Today, we conclude Sun-Times Editorial Board endorsements for the Illinois House of Representatives.
Republican Peter Breen, a lawyer and one-term incumbent, is endorsed because already he is showing that he’s an effective legislator. The former Lombard trustee, who also was acting village president, got a bill signed that forces municipality boards to hold open meetings and open, public votes to spike pensions for retiring public employees. He has succeeded in getting a handful of Democrats on board with his bills to advance his legislation. His opponent, Democrat Steve Swanson, is a retired Lutheran pastor who supports gay rights. Swansonsigned up to run after seeing firsthand the decimation of social services because of the budget stalemate.
Martin J. Moylan is looking for a third term in a district made up mostly of Des Plaines, Elk Grove Village and Park Ridge. He is a by-the-numbers Democrat who doesn’t overwhelm with ideas. But he gets a nod from us because he is far more experienced — he also served as mayor and an alderman in Des Plaines — and has a greater grip on issues in Springfield, such as education funding and gun violence prevention, compared with Republican challenger Dan Gott, a retired engineer.
Democratic incumbent Michelle Mussman eked out a victory two years ago by 813 votes over Republican challenger Jim Moynihan. She could be looking at another close race, this time against Republican Jillian Rose Bernas, a trustee for the Schaumburg Township District Library. Mussman gets a definitive nod because, at a time when little is getting done in Springfield, she is getting bills enacted into law. Among the most prominent is a law that holds colleges and universities more accountable for preventing and handling sexual violence. She also knows her stuff on proposed elementary and secondary education funding models, a big deal in a district where most schools would have lost millions under previous billsin the Senate.
If we had more political leaders like Democrat Scott Drury of Highwood, the state’s self-defeating inability to agree on a budget would have long ago disappeared in the rear-view mirror. He’s independent-minded, incurring Illinois House Speaker Michael Madigan’s wrath last year for voting against an override of Gov. Bruce Rauner’s veto of a hotly debated labor bill. Last summer, he suggested Republicans and Democrats each draw up plans for a balanced budget, disclose them at the same time and negotiate from there. That was a creative effort to move things forward, and Drury is endorsed. Drury’s Republican opponent in this far north suburban district, lawyer and political newcomer Martin “Marty” Blumenthal of Highland Park, has softened some of the positions he took early in the campaign, but is not yet ready for the Springfield stage.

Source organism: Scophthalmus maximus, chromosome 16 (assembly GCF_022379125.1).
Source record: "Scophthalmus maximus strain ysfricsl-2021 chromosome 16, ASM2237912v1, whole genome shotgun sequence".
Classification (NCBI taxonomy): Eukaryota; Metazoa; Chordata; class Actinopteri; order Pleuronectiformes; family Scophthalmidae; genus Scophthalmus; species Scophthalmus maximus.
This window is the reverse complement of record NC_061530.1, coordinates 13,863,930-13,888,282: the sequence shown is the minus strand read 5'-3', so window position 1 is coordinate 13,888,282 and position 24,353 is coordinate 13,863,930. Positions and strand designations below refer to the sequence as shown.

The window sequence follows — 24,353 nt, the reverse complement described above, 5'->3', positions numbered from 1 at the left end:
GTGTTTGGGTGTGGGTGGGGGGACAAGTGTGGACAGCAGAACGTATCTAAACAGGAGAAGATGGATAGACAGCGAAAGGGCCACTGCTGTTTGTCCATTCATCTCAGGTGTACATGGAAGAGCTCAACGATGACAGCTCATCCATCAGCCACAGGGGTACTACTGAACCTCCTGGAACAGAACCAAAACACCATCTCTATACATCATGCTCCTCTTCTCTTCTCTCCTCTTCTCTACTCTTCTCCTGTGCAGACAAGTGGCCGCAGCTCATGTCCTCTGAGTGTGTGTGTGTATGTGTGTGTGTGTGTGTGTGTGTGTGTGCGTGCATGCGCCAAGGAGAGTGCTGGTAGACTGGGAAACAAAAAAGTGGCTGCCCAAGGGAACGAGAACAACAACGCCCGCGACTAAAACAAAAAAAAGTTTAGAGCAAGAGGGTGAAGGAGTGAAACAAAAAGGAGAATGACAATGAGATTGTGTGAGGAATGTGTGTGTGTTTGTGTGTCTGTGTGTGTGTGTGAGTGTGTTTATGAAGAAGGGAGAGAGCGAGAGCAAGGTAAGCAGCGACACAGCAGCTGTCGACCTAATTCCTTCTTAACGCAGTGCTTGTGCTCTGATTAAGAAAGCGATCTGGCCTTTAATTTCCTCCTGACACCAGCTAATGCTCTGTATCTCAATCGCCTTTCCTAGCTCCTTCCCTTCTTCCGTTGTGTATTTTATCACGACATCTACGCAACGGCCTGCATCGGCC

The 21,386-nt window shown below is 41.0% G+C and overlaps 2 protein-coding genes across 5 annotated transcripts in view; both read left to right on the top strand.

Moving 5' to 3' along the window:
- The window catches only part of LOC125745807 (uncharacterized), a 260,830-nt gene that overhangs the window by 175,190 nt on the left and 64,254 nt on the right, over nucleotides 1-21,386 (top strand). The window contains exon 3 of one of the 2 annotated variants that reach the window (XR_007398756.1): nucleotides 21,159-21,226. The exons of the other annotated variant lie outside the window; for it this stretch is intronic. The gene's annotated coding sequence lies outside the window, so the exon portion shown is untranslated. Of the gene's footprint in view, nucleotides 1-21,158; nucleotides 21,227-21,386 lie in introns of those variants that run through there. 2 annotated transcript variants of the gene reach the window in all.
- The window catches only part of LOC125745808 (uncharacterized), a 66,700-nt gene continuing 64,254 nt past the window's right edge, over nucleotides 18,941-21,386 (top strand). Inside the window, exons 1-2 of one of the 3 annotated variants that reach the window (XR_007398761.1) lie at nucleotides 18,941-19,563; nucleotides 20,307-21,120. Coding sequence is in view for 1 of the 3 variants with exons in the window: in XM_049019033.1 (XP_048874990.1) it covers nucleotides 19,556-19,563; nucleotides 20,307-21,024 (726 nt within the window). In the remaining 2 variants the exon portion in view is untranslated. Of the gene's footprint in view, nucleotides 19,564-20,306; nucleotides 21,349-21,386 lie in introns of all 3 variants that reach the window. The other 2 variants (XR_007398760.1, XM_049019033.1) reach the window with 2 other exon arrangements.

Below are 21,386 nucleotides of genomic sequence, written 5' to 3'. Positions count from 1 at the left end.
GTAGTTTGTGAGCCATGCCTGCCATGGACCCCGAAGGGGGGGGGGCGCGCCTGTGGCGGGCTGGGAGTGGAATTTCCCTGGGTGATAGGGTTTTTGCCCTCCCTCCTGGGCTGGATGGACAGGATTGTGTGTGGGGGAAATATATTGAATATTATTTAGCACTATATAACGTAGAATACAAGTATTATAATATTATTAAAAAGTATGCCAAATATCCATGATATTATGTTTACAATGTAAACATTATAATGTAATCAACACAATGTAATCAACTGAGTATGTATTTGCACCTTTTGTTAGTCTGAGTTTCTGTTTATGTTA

We give an enthusiastic nod to incumbent Carol Sente, a thoughtful, fiscally conservative Democrat who has served since 2009. We like that she’s independent-minded, voting last spring against powerful Democratic House Speaker Michael Madigan’s state budget that was $7 billion out of balance. Sente says Madigan at timescallsher into his office — and here she quotes Madigan — “to take her to the woodshed” when they disagree. But she describes respectful dialogue between her and Madiganand a fewsimilar meetingswithGov. Bruce Rauner. Sente is the right person to be part of bipartisan compromise on the budget. Sheprides herself in being accessible to constituents with frequent coffee shop talks in this district that covers parts of central Lake County and the northwest suburbs. She is endorsed over Mundelein Trustee Dawn Abernathy.
Democrat Rita Mayfield of Waukegan led the effort for the first stopgap bill to fund higher education. Gov. Bruce Rauner didn’t sign it, but it was a bipartisan effort and helped lead to a successful stopgap measure later on. She also introduced legislation to crack down on straw purchasers of guns and those who seem to “lose” too many firearms. On the environment, she is a strong voice against allowing users to take water outside the Great Lakes basin. She is endorsed. Her opponent in this far north suburban district is Republican Robert L. Ochsner of Waukegan, a Purple Heart Army Special Forces retired veteran whose son was killed by an IED in Afghanistan. This is Ochsner’s first run for political office.
In 2014, Republican incumbent Sheri Jesielhandily beat a Democratic challenger 58 percent to 42 percent but her opponent this year, Democrat Nick Ciko, says he has a better chance because younger, less conservative folks are moving into this district that includes Gurnee, Zion and Antioch. Ciko, a teacher and board member for Community High School District 117 based in Lake Villa, has an admirable goalto improve education, but we weren’t sold on his proposal to generate revenue mainly by giving out generous corporate tax breaks. To that end, Jesiel also is in denial about the state’s dire straits: She has said the state doesn’t necessarily need new revenue sources and needs to be more business friendly. Jesiel, who declined to participate in the endorsement process, appears to havea clearer picture of the pension mess. An accountant and former retirement plan administrator, she could play a role in bipartisan compromiseif given the chance. We endorse Jesiel.